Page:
Gov. Gavin Newsom lifted stay-at-home orders across the state Monday, citing improving coronavirus conditions, but withheld key ICU and COVID-19 data tracking.
“We’re seeing a flattening of the curve — everything that should be up is up, everything that should be down is down — case rates, positivity rates, hospitalizations, ICUs,” Newsom said at a virtual news conference.
Newsom crafted the stay-at-home order in December as coronavirus cases worsened and in anticipation of surges from holiday gatherings. He divided the state into five regions and ultimately four of them had the order imposed because their ICU capacity fellow the stat mandated 15%.
Only rural far Northern California stayed above the threshold.
Southern California, which accounts for more than half the state population of nearly 40 million, still has an ICU capacity of 0%, according to state data.
The lifting of the stay-at-home order allows restaurants to serve diners outdoors and places of worship to offer services outside. Hair and nail salons and other businesses may reopen and retailers can have more shoppers in their stores.
The state also is lifting a 10 p.m. to 5 a.m. curfew, but San Francisco is keeping it in place.
The state is averaging 504 deaths a day and its total now tops 37,000 second only to New York.
In the San Francisco Bay Area, Sonoma County’s Health Officer Sundari Mase noted that case rates and positivity rates remain high.
“We must remain vigilant and take all necessary mitigation measures until the vaccine is distributed widely,” Mase said.
The state had refused to make public the four-week projection for ICU capacities in each region.
State officials were criticized late Monday from open government advocates and others who said the public deserves to know information behind decisions affecting their lives.
However, state officials did not reveal the underlying data for the projections.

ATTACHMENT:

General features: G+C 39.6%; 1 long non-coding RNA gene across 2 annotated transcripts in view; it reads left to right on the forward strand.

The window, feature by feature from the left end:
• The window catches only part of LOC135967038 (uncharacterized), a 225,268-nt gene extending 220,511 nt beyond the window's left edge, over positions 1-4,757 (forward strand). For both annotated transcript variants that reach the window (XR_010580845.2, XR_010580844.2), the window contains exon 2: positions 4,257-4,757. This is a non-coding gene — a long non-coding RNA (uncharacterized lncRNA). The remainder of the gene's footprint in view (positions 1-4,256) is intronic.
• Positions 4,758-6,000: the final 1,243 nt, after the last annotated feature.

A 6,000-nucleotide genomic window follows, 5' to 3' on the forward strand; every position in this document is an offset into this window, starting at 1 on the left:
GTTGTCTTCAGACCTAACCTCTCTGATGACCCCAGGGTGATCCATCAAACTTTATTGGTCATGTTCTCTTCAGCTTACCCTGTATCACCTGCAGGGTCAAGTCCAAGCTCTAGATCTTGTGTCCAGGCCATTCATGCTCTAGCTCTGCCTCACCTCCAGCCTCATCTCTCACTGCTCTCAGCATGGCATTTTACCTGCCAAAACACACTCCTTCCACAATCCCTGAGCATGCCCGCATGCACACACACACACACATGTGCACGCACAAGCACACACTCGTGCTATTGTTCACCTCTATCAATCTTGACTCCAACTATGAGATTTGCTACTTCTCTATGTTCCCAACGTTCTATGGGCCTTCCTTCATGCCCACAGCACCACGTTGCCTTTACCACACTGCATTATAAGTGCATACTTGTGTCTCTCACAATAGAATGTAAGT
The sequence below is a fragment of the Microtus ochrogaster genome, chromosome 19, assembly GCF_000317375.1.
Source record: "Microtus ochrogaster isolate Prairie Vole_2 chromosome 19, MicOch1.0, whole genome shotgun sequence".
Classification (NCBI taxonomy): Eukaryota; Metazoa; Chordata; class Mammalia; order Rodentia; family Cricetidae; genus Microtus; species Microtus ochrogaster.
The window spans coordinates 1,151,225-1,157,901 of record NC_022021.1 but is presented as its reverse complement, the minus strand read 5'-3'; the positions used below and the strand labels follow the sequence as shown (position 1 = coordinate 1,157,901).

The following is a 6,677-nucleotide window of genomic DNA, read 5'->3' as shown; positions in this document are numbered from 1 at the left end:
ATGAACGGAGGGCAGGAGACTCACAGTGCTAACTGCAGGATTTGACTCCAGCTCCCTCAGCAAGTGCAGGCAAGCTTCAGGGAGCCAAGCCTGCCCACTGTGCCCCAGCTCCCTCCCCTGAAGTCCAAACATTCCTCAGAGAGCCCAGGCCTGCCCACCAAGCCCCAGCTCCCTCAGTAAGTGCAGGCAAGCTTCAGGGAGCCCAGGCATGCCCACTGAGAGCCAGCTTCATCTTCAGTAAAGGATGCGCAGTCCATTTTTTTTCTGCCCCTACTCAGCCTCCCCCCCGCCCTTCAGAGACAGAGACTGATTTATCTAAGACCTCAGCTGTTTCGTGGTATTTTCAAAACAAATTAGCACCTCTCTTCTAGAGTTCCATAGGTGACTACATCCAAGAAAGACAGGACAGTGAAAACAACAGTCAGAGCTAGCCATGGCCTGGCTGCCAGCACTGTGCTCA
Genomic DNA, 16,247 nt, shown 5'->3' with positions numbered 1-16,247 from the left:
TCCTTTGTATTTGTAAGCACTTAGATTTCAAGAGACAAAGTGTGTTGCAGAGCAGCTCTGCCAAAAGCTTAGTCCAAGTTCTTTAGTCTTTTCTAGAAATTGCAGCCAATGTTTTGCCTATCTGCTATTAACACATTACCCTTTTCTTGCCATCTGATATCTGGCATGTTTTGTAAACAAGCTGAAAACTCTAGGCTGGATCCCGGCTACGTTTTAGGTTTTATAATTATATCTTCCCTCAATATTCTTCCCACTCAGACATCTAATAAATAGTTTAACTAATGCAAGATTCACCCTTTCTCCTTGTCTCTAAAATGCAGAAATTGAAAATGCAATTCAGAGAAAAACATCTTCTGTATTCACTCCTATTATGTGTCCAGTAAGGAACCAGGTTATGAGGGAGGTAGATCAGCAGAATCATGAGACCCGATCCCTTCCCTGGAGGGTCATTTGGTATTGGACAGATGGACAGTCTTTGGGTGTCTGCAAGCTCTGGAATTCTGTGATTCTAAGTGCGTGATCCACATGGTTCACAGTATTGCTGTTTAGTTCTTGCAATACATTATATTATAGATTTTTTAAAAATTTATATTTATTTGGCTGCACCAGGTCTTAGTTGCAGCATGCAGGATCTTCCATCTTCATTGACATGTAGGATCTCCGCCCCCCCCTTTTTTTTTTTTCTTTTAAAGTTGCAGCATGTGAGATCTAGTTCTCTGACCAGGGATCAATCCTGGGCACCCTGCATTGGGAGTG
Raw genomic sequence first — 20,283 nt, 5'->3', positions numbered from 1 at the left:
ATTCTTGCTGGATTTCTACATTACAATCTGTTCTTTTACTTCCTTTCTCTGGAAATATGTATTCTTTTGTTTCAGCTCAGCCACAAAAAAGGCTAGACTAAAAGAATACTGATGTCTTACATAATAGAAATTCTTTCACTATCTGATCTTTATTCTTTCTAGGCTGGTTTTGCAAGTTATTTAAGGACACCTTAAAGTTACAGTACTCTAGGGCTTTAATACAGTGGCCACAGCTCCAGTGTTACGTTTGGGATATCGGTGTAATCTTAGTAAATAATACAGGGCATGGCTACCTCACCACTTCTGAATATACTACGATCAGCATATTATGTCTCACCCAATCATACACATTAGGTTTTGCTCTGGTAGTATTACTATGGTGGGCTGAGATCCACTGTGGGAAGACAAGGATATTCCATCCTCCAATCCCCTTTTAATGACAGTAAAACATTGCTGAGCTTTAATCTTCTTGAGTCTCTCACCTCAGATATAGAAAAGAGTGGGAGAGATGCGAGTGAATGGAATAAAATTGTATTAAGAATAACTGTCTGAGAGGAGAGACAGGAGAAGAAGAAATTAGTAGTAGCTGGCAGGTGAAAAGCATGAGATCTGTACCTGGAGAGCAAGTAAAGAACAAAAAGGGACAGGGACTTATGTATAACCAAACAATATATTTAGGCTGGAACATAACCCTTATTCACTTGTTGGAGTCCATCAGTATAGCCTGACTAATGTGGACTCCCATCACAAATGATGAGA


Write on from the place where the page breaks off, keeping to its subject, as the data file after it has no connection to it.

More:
The state predicted the following regional ICU capacity in four weeks: 25% for the San Francisco Bay Area; 27.3% in Greater Sacramento and 22.3% in the San Joaquin Valley. The 18.9% in Northern California. is a significant dip in capacity, which now sits above 40%.
State officials didn’t explain the drop.
Dr. Jeffrey Klausner, a professor in the Division of Infectious Diseases at the University of California, Los Angeles, said little evidence exists to show that outdoor dining or personal care services are major sources of coronavirus spread and that the state’s overall metrics are improving.
“I think it does make sense to allow people to get back to work and get back to their lives somewhat, and to also continue to emphasize the issue of masking and physical distancing indoors” and vaccinations, Klausner said.
Joshua Salomon, a professor of medicine with the Center for Health Policy and the Center for Primary Care and Outcomes Research at Stanford University, said it is a concern that the state is lifting its stay-home order despite the continued coronavirus spread.
“At this point we really are still in a very dangerous situation and we need to be quite careful not to reopen too broadly and too quickly,” he said.